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Terje Rypdal: If Mountains Could Sing

John Kelman By

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Terje Rypdal—If Mountains Could SingTerje Rypdal
If Mountains Could Sing
ECM Records

Today's Rediscovery is If Mountains Could Sing, an album that stands out in Terje Rypdal's career for its marriage of his two seemingly (but clearly not necessarily) divergent paths: one, the rock-edged improvising guitarist; the other, the classical composer of contemporary music first inspired when he heard the music of microtonal groundbreaker György Ligeti in Stanley Kubrick's similarly innovative 1978 film, 2001: A Space Odyssey.

It had been six years since the Norwegian guitarist—one of the "big five" Scandinavian musicians brought to international attention in the early '70s by ECM Records when label head Manfred Eicher began producing albums like saxophonist Jan Garbarek's Afric Pepperbird (1970), pianist Bobo Stenson's Underwear (1971), bassist Arild Andersen's Clouds Inside My Head (1975) and Rypdal's own Whenever I Seem to Be Far Away (1974)—last released a record that fit under the jazz rubric, the wryly titled The Singles Collection (1989). In the interim, Rypdal had been focusing on his career as a classical composer, releasing two albums—Undisonus (1990) and Q.E.D. (1991).

If Mountains Could Sing reunited Rypdal's 1980s Chasers trio (with electric/acoustic bassist Bjørn Kjellemyr and influential drummer Audun Kleive) that, In addition to the keyboard-augmented The Singles Collection, was responsible for two of his best post-'70s recordings: 1985's Chaser and 1987's Blue. But it was the inclusion of a string trio—violinist Terje Tonnesen, violist Lars Anders Tomter and cellist Øystein Birkeland— that made If Mountains Could Sing more then simply a Chasers reunion. Instead, Rypdal wrote music for the Chasers (the powerful, free-spirited and freewheeling "One for the Roadrunner" and indigo-tinged closer, "Lonesome Guitar"), for the string trio (the frenetic, Bartókian "It's In the Air," lushly lyrical "But On the Other Hand" and cinematic title track)...and for all six musicians (the viscerally sweeping "Private Eye" and darker-toned "Blue Angel").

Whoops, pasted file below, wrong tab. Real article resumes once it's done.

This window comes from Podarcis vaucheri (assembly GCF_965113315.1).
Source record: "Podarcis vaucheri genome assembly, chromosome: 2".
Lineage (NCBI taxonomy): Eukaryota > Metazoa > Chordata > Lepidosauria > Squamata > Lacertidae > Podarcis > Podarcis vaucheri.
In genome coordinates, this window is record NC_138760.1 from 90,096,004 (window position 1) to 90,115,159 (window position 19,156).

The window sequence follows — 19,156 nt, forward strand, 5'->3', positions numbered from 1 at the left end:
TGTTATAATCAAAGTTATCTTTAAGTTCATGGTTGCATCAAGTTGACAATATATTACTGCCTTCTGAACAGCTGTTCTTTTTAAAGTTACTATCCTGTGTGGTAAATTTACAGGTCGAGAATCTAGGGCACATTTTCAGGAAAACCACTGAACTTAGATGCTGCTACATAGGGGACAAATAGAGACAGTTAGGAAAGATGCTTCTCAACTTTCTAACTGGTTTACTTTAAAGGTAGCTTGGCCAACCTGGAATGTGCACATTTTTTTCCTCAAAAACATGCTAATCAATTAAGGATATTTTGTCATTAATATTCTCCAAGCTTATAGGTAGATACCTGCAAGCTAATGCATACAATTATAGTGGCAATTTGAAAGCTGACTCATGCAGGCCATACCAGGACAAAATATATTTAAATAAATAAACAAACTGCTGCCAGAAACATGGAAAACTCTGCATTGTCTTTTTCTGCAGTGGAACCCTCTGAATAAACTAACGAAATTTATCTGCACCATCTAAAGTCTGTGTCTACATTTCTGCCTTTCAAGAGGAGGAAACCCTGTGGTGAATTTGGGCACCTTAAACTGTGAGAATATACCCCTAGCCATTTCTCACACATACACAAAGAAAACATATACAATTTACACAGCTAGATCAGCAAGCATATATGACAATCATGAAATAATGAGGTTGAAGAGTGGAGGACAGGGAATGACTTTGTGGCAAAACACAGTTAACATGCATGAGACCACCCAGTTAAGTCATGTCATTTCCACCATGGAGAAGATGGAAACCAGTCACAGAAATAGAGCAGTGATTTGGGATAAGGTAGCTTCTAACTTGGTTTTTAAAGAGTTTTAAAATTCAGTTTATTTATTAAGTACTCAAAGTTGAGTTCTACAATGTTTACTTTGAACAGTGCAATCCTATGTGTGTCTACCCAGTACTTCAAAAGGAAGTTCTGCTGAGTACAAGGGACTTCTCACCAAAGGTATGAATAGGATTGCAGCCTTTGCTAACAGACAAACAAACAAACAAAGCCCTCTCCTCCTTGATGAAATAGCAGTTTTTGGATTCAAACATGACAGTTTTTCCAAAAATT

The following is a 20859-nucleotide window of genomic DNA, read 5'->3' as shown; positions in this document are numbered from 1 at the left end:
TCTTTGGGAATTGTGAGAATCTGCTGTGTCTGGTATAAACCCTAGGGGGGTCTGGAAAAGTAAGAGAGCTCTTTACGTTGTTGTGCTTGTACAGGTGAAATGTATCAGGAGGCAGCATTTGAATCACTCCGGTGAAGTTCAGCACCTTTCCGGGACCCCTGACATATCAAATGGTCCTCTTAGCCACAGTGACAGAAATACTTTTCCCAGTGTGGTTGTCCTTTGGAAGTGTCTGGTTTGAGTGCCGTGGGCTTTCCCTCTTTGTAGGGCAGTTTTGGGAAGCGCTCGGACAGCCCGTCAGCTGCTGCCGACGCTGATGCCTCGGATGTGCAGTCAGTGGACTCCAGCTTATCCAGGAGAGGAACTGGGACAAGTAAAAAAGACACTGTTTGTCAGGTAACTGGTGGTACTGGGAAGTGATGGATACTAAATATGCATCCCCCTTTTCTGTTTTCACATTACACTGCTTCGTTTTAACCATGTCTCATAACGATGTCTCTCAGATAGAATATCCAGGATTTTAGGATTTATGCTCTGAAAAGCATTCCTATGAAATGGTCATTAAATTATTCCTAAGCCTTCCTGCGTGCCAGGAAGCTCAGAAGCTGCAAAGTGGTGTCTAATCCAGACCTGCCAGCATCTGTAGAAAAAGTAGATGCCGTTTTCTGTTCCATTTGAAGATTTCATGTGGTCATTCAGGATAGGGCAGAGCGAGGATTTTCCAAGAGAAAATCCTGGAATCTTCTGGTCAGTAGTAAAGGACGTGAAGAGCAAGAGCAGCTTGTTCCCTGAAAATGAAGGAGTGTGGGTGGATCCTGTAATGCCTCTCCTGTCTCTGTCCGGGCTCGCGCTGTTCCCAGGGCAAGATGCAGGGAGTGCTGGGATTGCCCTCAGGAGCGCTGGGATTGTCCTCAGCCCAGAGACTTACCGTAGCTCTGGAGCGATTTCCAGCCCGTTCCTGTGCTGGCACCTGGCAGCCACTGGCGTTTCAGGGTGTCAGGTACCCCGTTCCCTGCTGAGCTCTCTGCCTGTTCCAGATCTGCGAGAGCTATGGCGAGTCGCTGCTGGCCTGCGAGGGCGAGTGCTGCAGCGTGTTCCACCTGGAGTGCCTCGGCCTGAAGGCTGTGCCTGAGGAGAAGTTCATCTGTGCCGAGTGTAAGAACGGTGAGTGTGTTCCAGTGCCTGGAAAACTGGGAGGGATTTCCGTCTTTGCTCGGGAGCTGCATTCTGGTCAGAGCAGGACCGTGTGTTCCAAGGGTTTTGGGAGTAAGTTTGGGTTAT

But it's the album opener, "The Return of Per Ulv"—a reference to the similarly opening track on the guitarist's 1978 quartet set, Waves, "Per Ulv"- -that has ultimately become one of Rypdal's most memorable compositions. A song with a distinctly singable melody, it has become a regular part of the guitarists live sets with his Skywards trio featuring keyboardist Stále Storløkken (Supersilent, Elephant9) and Italian expat drummer Paolo Vinaccia (Arild Andersen Trio, Bugge Wesseltoft), and can be heard more than once on Vinaccia's Very Much Alive (Jazzland, 2010), a box set that collects live recordings of the Skywards trio from 2000-2005.

"The Return of Per Ulv" also appears on a live concert video recording with bassist Miroslav Vitous, Live from the Jazzcpen, Stuttgart, 1994 (Arthaus, 2005), in an extended version that capitalizes on the song's alternating between solo opportunities for both the guitarist and bassist. But the original recording on If Mountains Could Sing—the most perfect title for music written by Rypdal (who lives in the huge Molde fjord that extends inland 25 kilometres from the Atlantic Ocean and, surrounded as it is by 222 mountains, is one of the country's most striking locales)—remains the seminal performance.

With Kjellemyr alternating between spare, perfectly chosen accompaniment and solo spots as attractive as Rypdal's at times lyrical, at times more busily rock-edged playing and Kleive's ability to be both the perfect groove-meister and interpretive foil, it's both the perfect opener to If Mountains Could Sing— Rypdal's first album to fuse his two longstanding musical interests—as well as a strong reminder just how good The Chasers were.

With Rypdal now playing as well as he ever has—better, even, after recovering from some health issues—it's an album which suggests he might be well- advised to consider bringing The Chasers back into active duty. His Skywards Trio remains a superb context, but there's no reason why he couldn't have two superlative small groups, is there?

So, what are your thoughts? Do you know this record, and if so, how do you feel about it?

[Note: You can read the genesis of this Rediscovery column here .]


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